I was not in the room when the shooting happened, but I did get there as quickly as I could. I was two hours away in Asheville, North Carolina, on my last week of sabbatical. Just the night before, I had been sitting with my friend the Rev. Mark Ward, the Asheville minister who was hosting me, when he asked me how my break from work was going and I said (and there is irony here), “The best thing about a sabbatical is they can’t call you back unless it’s a big emergency.” Then I added, “However, I know if something happened like it did in Blacksburg I would be back in an instant.” (The reason I would say such a thing is that my friend and colleague, the Rev. Christine Brownlie, was on sabbatical from her congregation in Blacksburg when there was a shooting at Virginia Tech, so I had thought that kind of situation through.) The next morning, on July 27, I answered the call on my cell phone and heard the news: “Chris, there has been a shooting at the church. It’s bad.” I drove as fast as I could through the mountains to get back home; in many ways my role has been that of a spiritual first responder.
Before I left Mark’s house, I turned to him and said, “Call Annette Marquis (our district executive) and tell her to notify the Trauma Response Team.” I will be forever grateful to the UUA Trauma Response Team for their quick action. They came from all over the country to support us, console us, and sometimes protect us from an overzealous media. One of my favorite moments is when the Rev. Rosemary Bray McNatt chased a film crew out of our sanctuary like Jesus chasing the moneychangers out of the temple.
On the night after the shooting we gathered at Second Presbyterian, the church next door. UUA President William G. Sinkford flew in to be with us. He spoke with us that evening, a calm presence in the midst of a storm. We were anticipating it would only be us, members and friends of TVUUC, but the community rallied to our side—every variety of Christian church, the Jewish community, the Muslim community, the East Tennessee Rationalists. There were people standing in aisles, sitting crowded around the altar, standing outside in the rain.
Just before the service, the kids from the cast of Annie Jr., the play that had been interrupted by the shooting, came up to me and said, “We want to sing in this service!” I was surprised by their energy and commitment, so after conferring with Vicki Masters, our music director, we sent someone running through the rain to get the music. The song was not in our order of service but we decided we would do it at the end, if we did manage to get the music. After the closing words, I looked at Vicki and she nodded, and then hit the opening chords, and the children and youth began singing, “The sun’ll come out tomorrow,” and the entire community rose to its feet and joined in. And at that moment I truly felt like I was present at the creation, the dawn of new light. The healing had begun. Our children were and continue to be leaders in our healing.
After the shooting, we quickly decided as a congregation that we would not let this event stop our church from moving forward, so we planned a sanctuary rededication worship service for the very next Sunday.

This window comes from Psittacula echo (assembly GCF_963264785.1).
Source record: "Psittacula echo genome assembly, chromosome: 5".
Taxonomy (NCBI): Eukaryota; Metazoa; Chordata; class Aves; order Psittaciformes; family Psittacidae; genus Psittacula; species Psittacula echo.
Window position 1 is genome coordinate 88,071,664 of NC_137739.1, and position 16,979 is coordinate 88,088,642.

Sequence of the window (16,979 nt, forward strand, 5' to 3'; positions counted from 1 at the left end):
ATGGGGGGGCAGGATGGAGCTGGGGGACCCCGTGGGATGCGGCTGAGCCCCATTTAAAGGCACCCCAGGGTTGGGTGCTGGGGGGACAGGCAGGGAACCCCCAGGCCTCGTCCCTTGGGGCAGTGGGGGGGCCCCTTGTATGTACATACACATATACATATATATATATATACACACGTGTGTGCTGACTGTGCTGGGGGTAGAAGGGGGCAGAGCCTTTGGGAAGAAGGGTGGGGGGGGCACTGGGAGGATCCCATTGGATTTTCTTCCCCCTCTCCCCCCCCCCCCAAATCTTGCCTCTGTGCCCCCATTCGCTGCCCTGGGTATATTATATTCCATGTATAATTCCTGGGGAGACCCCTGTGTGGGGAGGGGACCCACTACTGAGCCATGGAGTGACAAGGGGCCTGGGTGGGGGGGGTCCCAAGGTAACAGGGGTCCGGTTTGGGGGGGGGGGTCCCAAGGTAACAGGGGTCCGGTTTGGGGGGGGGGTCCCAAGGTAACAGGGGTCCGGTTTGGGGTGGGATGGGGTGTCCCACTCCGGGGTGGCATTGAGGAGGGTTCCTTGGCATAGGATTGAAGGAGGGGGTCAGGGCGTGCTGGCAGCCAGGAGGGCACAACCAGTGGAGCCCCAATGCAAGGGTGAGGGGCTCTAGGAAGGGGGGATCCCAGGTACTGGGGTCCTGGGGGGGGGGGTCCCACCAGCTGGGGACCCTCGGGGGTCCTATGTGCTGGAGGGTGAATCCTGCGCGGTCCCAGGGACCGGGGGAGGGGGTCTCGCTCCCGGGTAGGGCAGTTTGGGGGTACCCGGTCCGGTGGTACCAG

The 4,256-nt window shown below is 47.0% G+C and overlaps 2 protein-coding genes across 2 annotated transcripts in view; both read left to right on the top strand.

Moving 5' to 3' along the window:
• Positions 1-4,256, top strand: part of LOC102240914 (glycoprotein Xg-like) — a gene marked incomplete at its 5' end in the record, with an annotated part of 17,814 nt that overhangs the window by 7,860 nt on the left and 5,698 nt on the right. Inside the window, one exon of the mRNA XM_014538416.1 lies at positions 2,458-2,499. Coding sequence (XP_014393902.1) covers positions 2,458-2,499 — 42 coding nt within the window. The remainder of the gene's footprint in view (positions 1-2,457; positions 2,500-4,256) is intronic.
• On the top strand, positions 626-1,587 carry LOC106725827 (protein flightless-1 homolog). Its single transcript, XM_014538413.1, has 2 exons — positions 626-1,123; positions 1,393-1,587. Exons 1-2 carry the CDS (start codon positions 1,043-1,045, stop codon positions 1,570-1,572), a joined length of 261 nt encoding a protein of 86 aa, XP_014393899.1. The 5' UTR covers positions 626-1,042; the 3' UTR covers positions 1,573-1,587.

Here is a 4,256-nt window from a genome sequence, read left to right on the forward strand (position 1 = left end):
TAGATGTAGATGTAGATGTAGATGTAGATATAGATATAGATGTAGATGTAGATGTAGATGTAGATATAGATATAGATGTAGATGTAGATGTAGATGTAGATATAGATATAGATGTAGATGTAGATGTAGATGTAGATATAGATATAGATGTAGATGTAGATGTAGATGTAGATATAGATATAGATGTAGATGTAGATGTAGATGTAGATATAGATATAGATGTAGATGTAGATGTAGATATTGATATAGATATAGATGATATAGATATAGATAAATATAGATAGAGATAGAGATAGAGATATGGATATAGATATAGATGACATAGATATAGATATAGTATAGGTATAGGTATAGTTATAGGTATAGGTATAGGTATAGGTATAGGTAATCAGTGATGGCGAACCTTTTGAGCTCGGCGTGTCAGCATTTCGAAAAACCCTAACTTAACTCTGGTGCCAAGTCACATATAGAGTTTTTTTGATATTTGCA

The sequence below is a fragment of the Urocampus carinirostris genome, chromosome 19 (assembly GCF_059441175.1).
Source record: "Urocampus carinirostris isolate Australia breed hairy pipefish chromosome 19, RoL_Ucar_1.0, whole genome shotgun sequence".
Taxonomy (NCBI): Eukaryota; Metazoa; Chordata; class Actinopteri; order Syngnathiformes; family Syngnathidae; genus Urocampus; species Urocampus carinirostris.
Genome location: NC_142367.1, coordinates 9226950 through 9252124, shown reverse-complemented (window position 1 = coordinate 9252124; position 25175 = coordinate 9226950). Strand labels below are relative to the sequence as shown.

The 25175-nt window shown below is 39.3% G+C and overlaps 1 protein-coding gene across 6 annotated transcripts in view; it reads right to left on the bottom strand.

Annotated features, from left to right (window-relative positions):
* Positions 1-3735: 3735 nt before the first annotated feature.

Nathan Paki had been the head of the ushers on the Sunday of the attack and had assigned Greg McKendry his place. That whole week Nathan had been struggling with survivor’s guilt and “what ifs.” On that Sunday of the rededication I walked into the sanctuary and saw Nathan standing at Greg’s post passing out the orders of service. It was one of the most important moments of the entire service for me.
At the end of the worship service I said this prayer:
God of many names, known in the spoken word and felt most profoundly in unspoken silence, we say with you and in you and through you these simple words: We reclaim our sanctuary. This sanctuary, which has been defiled by an act of violence, we rededicate to peace. This holy place, which has been desecrated by an act of hatred, we reconsecrate for love. This sacred space, which has seen death, we recommit to life. This holy spiritual home, which has known fear, we rededicated to faith and freedom.
A lot has happened since that day. On our sixtieth anniversary in February we dedicated two rooms in memory of Greg McKendry and Linda Kraeger. The fellowship hall is named for Greg because he loved to cook and eat. When I asked the McKendry family what readings Greg would have wanted at his own memorial service, his son Brian said, “Do you have any good recipes?”
Greg also had a hand in countless interior decorating projects; throughout the building there are touches of Greg. Now let me say this, if you want to say something controversial in my congregation, don’t make a radical political statement, because that won’t be enough. Don’t say something polarizing in the area of theology, because that won’t be enough. Instead, all you need to do is walk into any room and say, “I think this room would look nice with a different color of paint.” That will do it. Greg helped us navigate through many such controversies.